Posted by The Editorial Desk / Tuesday, May 12th, 2009
Today’s home baking debate is no longer about the inferiority of Wonder Bread compared to fresh, homemade loaves. That’s been done (and the answer should be obvious).
What bloggers seem to be churning out of their ovens these days are the kinds of bread products that the majority of us tend to leave to the experts: bagels, English muffins, soft-pretzels and other individually proportioned breads.
I’ve also noticed more than a few blog entries by ambitious home bakers who set out to pit commercial baked goods against the homemade variety.
To prove I’m not just imagining things, here’s some evidence I’ve gathered on this trend:
Slate contributor, Jennifer Reese, conducts a cost-benefit analysis to assess the value of homemade bagels (along with a host of other pantry staples like crackers, yogurt and even cream cheese) compared with the store-bought variety. Her vote on the homemade bagel question: “Make or buy? Make.”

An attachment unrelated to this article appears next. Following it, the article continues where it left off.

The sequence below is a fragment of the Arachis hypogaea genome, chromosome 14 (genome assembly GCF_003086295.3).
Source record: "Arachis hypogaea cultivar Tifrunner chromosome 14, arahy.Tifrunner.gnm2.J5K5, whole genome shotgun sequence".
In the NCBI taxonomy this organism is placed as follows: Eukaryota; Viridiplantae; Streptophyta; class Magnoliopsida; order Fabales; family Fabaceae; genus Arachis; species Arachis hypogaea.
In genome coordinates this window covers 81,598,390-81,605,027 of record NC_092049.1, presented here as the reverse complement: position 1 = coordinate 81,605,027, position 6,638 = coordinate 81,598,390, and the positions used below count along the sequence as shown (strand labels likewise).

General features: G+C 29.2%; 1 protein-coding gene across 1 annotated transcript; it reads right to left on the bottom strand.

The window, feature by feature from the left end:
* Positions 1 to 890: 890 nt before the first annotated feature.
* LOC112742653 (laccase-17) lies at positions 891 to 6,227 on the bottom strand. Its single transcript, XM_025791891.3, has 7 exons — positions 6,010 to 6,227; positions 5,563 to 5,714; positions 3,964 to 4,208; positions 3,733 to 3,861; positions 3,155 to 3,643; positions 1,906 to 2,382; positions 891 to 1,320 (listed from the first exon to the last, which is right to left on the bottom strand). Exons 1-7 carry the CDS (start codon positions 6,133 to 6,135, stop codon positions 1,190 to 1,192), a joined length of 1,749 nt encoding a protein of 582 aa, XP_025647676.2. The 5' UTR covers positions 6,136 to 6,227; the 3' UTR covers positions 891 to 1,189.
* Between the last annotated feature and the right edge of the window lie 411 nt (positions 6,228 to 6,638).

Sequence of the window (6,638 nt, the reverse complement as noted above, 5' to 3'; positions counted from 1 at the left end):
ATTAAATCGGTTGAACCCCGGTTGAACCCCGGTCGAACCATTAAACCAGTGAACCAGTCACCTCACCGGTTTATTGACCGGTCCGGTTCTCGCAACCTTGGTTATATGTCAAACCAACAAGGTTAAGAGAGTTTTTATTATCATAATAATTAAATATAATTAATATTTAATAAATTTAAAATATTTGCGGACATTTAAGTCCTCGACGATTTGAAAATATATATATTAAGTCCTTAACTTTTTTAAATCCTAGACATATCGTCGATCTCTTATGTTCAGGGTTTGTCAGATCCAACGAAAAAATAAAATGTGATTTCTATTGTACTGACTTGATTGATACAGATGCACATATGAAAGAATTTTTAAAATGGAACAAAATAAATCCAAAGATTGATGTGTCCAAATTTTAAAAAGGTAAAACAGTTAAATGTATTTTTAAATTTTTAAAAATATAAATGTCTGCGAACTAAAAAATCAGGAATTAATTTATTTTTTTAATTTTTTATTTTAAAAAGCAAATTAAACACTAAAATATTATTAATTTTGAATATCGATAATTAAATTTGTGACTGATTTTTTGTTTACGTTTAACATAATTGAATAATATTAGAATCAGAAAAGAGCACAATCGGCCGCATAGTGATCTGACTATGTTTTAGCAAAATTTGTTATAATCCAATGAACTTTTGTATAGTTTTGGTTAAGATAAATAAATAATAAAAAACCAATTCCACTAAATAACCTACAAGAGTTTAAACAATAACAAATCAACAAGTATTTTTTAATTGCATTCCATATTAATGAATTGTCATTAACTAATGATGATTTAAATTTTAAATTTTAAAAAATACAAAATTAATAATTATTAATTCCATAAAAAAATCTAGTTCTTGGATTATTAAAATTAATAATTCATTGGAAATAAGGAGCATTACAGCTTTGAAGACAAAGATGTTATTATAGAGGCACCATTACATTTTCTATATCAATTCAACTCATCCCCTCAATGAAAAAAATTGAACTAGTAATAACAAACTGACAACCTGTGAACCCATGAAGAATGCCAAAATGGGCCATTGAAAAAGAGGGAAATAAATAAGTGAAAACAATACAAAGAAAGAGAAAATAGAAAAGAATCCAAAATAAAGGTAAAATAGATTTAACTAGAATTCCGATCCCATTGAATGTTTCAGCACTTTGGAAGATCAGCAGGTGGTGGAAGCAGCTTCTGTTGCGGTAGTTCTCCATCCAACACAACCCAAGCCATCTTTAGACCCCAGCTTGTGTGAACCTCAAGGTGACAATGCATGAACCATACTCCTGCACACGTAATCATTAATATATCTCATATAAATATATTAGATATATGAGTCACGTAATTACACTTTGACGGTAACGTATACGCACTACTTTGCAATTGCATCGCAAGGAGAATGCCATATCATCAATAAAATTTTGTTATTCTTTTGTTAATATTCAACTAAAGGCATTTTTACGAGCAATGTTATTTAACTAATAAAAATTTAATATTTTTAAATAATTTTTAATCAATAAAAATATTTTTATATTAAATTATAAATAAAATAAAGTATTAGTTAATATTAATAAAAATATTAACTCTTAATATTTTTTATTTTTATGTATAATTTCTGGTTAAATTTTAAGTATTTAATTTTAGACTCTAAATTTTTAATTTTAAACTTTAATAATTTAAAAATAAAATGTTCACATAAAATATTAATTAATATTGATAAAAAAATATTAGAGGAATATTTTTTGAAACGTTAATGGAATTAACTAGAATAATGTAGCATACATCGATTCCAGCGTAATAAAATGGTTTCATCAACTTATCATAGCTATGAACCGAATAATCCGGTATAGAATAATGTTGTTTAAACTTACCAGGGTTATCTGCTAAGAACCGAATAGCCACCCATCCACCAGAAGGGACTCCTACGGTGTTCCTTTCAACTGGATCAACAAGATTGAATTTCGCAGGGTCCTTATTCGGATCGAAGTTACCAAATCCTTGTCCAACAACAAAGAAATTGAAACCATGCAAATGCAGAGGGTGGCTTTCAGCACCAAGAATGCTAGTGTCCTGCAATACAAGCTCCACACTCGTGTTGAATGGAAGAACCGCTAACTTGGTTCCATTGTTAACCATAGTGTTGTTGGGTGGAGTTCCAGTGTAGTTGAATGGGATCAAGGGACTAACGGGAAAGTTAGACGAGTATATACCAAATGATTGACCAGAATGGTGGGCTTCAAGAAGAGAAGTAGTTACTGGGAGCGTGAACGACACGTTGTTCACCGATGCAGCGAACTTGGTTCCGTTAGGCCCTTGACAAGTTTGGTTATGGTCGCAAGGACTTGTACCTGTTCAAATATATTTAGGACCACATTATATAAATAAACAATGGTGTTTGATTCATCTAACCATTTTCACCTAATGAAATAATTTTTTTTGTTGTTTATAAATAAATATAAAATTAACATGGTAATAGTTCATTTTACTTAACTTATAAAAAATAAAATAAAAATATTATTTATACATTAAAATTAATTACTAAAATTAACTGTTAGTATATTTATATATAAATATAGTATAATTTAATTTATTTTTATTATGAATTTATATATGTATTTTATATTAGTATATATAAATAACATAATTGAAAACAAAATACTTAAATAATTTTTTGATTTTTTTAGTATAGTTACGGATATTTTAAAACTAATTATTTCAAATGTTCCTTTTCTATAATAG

Melinda McCamant from Serious Eats reports on the results of “The English Muffin Experiment,” which compared homemade English muffins with commercial muffin brands (including Trader Joe’s and Thomas’). Her verdict: “I wanted my English Muffins to win and in the end, based on overall taste, cost, and quality of ingredients, they did.”
Pioneer Woman invites Smitten Kitchen over to hang out. Smitten Kitchen talks Pioneer Woman into baking homemade bagels. Pioneer Woman’s life will never be the same: “We made bagels today, and while I realize I’m slightly prone to hyperbole from time to time, I will say this: THESE BAGELS HAVE CHANGED MY LIFE.” We’re guessing that they’re pro-homemade as well.
What I haven’t seen are tons of blog posts encouraging us to make our own croissants — and I think I know why. I once made a batch of homemade croissants from a recipe in Rose Levy Barenbaum’s The Pie and Pastry Bible.
And it took me fourteen hours.
Granted, they were the flakiest, buttery-est croissants I’ve ever had (thanks to over half a pound of European butter), but I can’t see myself ever making them again.
Here’s what I want to know about your home baking adventures:
1. Would you ever try baking bagels, English muffins or croissants at home?
2. What’s the most ambitious thing you’ve ever attempted to bake? And was it worth it?
– Christina Lee
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